George Parman, a spokesman for Altria Group, one of the world’s largest producers and marketers of tobacco, cigarettes and related products, said in an email that the company supports federal legislation to raise the minimum legal age to purchase all tobacco products to 21.
He declined to answer whether Altria supports enacting laws at the state and local levels.
Davis said he expects a tough fight with from retailers who profit off the sale of cigarettes and other tobacco products. Under this year’s bill, state analysts projected that the state would lose an average of $7.3 million a year in sales tax over the next four years. But they said the loss could be offset by fines and lower Medicaid costs.
“It may be a sleeper issue,” Davis said. “The Chamber of Commerce, the retailers, they are going to go in a tizzy.”
Tim McDonald is the public health director in Needham, Mass., the first town in the country to raise the legal age for buying tobacco products. He said proponents experienced similar resistance in 2005.
Thirteen years later, the adult smoking rate is 8 percent in Needham, compared with 18 percent statewide, McDonald said. The percent of high school students who have smoked has dropped from 13 percent in 2006 to 5 percent in 2016.
“If you push back the time of first use, the less likely they will become addicted,” McDonald said.
The proposed Maryland legislation, similar to that enacted in California, would not impose fines on underage smokers but instead target retailers who sell to underage smokers, Davis said. Neighboring Washington raised the tax on cigarettes as well as the purchasing age this year. The District’s law includes a $25 fine on underage smokers.
Janice Dawkins, 59, of Capitol Heights, started smoking as a teenager and wishes she could stop. Dawkins, who is black, said she thinks the bill is a good idea.
“Back then they didn’t talk about it being addictive,” she said recently, standing near the Prince George’s County Circuit Court as her 25-year-old daughter, Raynell, waved off a plume of smoke. “We just did it for fun.”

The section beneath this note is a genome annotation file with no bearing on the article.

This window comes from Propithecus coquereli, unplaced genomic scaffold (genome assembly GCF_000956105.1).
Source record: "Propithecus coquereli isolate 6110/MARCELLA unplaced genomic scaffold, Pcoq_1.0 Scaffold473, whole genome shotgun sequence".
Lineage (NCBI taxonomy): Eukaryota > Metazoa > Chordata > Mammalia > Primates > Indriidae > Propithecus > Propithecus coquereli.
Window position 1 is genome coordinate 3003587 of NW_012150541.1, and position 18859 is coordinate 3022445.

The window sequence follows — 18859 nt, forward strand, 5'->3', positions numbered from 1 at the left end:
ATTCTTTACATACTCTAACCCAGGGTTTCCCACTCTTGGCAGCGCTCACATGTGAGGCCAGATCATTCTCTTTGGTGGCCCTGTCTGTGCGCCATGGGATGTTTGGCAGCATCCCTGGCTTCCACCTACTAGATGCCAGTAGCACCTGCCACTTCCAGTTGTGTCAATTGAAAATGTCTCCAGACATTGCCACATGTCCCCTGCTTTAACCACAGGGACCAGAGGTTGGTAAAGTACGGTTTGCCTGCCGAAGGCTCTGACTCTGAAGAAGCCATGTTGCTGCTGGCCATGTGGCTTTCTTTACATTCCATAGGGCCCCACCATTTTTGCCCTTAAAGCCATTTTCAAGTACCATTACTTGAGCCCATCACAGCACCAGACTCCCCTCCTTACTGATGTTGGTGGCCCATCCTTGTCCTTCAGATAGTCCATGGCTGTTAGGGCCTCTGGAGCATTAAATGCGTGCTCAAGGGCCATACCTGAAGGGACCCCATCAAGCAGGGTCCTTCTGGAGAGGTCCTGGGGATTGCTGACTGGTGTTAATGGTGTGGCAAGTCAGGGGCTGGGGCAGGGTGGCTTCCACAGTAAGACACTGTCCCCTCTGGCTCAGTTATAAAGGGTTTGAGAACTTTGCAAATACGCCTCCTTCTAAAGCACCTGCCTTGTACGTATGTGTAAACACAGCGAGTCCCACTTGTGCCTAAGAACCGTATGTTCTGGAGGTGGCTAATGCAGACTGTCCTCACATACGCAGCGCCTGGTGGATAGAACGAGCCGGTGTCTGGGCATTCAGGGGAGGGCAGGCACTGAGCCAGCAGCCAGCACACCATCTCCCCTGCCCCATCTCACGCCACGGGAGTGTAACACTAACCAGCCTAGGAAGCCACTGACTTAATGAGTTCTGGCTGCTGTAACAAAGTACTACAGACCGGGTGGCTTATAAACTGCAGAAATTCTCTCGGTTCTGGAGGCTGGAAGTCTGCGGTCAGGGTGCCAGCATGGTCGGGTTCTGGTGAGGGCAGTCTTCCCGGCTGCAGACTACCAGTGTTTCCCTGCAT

Doug Gottron, 62, a white attorney who was taking a smoke break outside the courthouse, said he started smoking when he was 17. Over the years, he stopped. But he picked the habit back up about three years ago, joining his colleagues on smoke breaks to discuss business.
Gottron, who puffed on a thin cigar that was the flavor of white chocolate truffles and Irish cream, said the antismoking measure should also apply to vaping, which is more popular among teenagers.
He said one of his teenage sons has never smoked a cigarette, but Gottron saw him puffing a Juul vape pen, an e-cigarette that comes with a vaporizer and pre-filled containers of nicotine liquid.
“I thought, ‘What the heck is this?’ ” Gottron said.
The proposed bill, which is still in draft form, will be the latest effort by the General Assembly to curb teenage smoking.
Earlier this year, the state increased the penalty for retailers who sell e-cigarettes to minors, raising the $500 fine for a second violation within two years of a first offense to as much as $1,000.
“We’ve got to do what we can to keep kids on the right path,” Kelley said. “Because once they’re hooked, they’re hooked.”
Fenit Nirappil contributed to this report.